Former A's left fielder/DH and Bay Area native, Jonny Gomes, last played Major League Baseball in 2015. The next year, Gomes looked to continue his career in Japan with the Rakuten Golden Eagles. 

Gomes struggled in Japan, batting just .169 in 18 games. While in Japan though, Gomes saw firsthand the two-way talent of Shohei Ohtani. 

"The dude throws 100 miles per hour consistently," Gomes said Tuesday to MLB Network Radio. "That plays."

With MLB, the Players Association, and the Nippon Professional Baseball Organization agreeing to a new posting system, Ohtani should soon be available as a free agent to MLB teams. Gomes was adamant that Ohtani will live up to the hype. 

"If you have the arm speed to throw 100 miles per hour, guess what your slider's gonna do -- yikes. And he also has a split, which is yikes with that arm speed. And he also has a changeup, and he also has a curveball. You're talking about five plus, plus, plus pitches.

"If he was in the draft, I think it would be a no-brainer right now that he'd be No. 1 overall," Gomes said. 

Since turning pro as an 18-year-old, Ohtani has been a dominant force on the mound. The 6-foot-3 right-hander owns a 42-15 career record with a 2.52 ERA and 1.076 WHIP. 

What makes Ohtani, 23, so intriguing is that he's not only the best pitcher in Japan, he may be the best hitter too. In 2017, Ohtani hit .332 with eight home runs in 65 games. The left fielder/DH owns a .286/.358/.500 career slash line with 48 home runs.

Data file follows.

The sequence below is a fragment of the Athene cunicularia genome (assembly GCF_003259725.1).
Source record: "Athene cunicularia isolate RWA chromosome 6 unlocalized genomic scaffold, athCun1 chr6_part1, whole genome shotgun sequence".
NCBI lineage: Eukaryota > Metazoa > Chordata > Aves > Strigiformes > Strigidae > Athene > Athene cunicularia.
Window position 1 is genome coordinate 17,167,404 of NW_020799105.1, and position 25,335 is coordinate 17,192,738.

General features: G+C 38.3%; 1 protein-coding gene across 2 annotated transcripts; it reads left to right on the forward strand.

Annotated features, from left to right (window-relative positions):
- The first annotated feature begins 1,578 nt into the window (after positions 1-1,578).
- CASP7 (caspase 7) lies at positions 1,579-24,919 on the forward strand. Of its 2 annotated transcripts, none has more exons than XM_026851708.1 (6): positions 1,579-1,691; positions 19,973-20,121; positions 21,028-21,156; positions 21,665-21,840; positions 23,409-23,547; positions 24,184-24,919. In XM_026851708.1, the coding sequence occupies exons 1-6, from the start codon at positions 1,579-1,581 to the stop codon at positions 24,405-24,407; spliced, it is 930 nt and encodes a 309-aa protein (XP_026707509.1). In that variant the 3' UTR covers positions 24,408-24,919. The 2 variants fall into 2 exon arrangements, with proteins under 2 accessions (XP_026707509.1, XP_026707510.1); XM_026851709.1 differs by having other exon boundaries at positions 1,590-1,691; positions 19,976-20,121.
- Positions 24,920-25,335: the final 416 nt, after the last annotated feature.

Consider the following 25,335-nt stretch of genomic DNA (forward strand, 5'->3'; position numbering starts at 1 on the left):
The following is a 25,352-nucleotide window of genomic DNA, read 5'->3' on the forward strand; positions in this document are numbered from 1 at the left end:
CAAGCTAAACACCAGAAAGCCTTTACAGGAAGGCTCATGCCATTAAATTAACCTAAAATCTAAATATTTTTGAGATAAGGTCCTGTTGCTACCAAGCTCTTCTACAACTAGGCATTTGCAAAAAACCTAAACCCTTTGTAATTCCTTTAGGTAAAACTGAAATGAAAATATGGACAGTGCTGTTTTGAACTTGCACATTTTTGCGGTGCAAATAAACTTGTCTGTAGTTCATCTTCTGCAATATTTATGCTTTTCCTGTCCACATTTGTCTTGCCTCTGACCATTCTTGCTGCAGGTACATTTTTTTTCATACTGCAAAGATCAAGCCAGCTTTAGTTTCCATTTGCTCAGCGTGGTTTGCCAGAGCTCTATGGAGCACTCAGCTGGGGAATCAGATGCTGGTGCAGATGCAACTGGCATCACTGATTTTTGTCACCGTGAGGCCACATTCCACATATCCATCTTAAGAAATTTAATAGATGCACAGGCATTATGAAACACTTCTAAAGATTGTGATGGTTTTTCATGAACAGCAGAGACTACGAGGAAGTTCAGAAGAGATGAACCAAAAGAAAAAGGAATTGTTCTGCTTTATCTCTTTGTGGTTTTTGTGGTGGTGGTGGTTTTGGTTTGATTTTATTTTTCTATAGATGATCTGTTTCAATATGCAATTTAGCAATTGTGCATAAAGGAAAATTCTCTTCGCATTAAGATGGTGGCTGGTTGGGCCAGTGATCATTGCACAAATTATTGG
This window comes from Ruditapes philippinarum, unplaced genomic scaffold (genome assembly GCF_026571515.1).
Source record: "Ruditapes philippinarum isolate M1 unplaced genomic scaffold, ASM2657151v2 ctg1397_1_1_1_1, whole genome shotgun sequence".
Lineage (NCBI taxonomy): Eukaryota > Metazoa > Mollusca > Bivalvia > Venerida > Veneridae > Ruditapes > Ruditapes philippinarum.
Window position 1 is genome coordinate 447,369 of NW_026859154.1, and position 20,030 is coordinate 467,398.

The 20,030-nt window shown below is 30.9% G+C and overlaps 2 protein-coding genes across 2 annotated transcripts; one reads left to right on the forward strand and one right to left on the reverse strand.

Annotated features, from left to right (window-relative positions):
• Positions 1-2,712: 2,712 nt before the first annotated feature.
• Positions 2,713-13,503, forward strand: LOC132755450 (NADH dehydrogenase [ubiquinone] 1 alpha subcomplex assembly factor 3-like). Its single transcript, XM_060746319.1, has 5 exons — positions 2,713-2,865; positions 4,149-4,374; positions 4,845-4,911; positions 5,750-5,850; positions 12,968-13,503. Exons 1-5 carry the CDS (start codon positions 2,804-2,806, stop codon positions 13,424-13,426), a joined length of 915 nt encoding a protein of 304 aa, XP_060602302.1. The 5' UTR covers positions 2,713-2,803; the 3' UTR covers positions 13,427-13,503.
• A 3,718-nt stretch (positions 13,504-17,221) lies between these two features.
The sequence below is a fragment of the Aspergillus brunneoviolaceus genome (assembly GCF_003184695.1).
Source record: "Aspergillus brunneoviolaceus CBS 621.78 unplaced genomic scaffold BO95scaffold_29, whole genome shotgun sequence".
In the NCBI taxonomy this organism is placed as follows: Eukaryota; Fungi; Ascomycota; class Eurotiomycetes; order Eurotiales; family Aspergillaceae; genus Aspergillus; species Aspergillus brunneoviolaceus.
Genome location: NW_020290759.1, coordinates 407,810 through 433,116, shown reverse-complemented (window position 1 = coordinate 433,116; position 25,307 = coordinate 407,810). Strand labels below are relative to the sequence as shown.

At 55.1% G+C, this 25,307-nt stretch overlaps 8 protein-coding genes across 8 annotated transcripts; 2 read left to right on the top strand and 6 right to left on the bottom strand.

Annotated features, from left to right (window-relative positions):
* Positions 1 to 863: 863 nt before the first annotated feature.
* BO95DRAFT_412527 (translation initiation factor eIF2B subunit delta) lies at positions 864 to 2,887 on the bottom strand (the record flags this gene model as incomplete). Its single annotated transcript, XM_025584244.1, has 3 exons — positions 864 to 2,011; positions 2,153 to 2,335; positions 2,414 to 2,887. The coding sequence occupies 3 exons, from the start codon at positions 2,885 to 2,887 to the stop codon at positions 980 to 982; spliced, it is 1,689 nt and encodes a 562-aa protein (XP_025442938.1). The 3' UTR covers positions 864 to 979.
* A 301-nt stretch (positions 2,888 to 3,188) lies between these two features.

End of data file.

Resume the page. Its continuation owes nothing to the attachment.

"Now hitting wise, is it gonna transfer, is it not? I've seen the dude hit a fly ball that hit the roof of the Tokyo Dome," Gomes remembers. "So, what does that tell you? That bat speed's there, that power's there, that he's generating a lot out front.

"To be able to hit the roof of the Tokyo Dome is way more impressive than hitting any other roof in the states. It would be like hitting the roof in Seattle when it was closed, it's way up there."

Everyone knows about Ohtani off-the-charts talent. The stats are there. What we don't know as much about is his personality. Gomes does and he believes his leadership will make him be a star in the states. 

"I'm a big fan of the dude," Gomes says. "I saw his work ethic, I saw how players treated him, I saw how respectful he was. Over there it's all about seniority. Granted he was the biggest star on the field at any given moment, but still gave the utmost respect to seniority guys on his ball club."